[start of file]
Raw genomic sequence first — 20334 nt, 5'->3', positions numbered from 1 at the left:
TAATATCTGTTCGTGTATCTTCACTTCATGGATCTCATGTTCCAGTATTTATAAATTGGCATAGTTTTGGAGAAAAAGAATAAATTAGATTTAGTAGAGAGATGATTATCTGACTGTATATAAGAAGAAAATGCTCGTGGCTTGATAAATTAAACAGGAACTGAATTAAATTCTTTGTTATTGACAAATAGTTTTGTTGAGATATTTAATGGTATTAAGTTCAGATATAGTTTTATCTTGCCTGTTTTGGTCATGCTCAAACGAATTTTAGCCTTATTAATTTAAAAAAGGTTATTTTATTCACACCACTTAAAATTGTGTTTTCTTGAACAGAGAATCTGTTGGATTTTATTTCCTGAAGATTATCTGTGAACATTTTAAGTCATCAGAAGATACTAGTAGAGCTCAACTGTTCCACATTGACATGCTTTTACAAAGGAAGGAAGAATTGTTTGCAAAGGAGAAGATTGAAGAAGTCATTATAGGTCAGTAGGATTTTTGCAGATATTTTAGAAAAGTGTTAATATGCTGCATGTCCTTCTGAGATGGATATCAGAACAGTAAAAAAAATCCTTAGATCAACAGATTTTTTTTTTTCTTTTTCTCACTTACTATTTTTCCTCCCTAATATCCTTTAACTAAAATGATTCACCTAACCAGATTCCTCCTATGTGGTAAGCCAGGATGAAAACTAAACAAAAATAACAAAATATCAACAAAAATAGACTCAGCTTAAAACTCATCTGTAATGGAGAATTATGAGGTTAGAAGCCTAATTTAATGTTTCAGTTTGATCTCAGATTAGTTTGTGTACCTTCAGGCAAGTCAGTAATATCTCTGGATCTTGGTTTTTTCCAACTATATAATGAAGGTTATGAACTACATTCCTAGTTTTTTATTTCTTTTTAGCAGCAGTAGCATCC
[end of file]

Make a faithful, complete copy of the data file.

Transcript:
Raw genomic sequence first — 20334 nt, 5'->3', positions numbered from 1 at the left:
TAATATCTGTTCGTGTATCTTCACTTCATGGATCTCATGTTCCAGTATTTATAAATTGGCATAGTTTTGGAGAAAAAGAATAAATTAGATTTAGTAGAGAGATGATTATCTGACTGTATATAAGAAGAAAATGCTCGTGGCTTGATAAATTAAACAGGAACTGAATTAAATTCTTTGTTATTGACAAATAGTTTTGTTGAGATATTTAATGGTATTAAGTTCAGATATAGTTTTATCTTGCCTGTTTTGGTCATGCTCAAACGAATTTTAGCCTTATTAATTTAAAAAAGGTTATTTTATTCACACCACTTAAAATTGTGTTTTCTTGAACAGAGAATCTGTTGGATTTTATTTCCTGAAGATTATCTGTGAACATTTTAAGTCATCAGAAGATACTAGTAGAGCTCAACTGTTCCACATTGACATGCTTTTACAAAGGAAGGAAGAATTGTTTGCAAAGGAGAAGATTGAAGAAGTCATTATAGGTCAGTAGGATTTTTGCAGATATTTTAGAAAAGTGTTAATATGCTGCATGTCCTTCTGAGATGGATATCAGAACAGTAAAAAAAATCCTTAGATCAACAGATTTTTTTTTTTCTTTTTCTCACTTACTATTTTTCCTCCCTAATATCCTTTAACTAAAATGATTCACCTAACCAGATTCCTCCTATGTGGTAAGCCAGGATGAAAACTAAACAAAAATAACAAAATATCAACAAAAATAGACTCAGCTTAAAACTCATCTGTAATGGAGAATTATGAGGTTAGAAGCCTAATTTAATGTTTCAGTTTGATCTCAGATTAGTTTGTGTACCTTCAGGCAAGTCAGTAATATCTCTGGATCTTGGTTTTTTCCAACTATATAATGAAGGTTATGAACTACATTCCTAGTTTTTTATTTCTTTTTAGCAGCAGTAGCATCC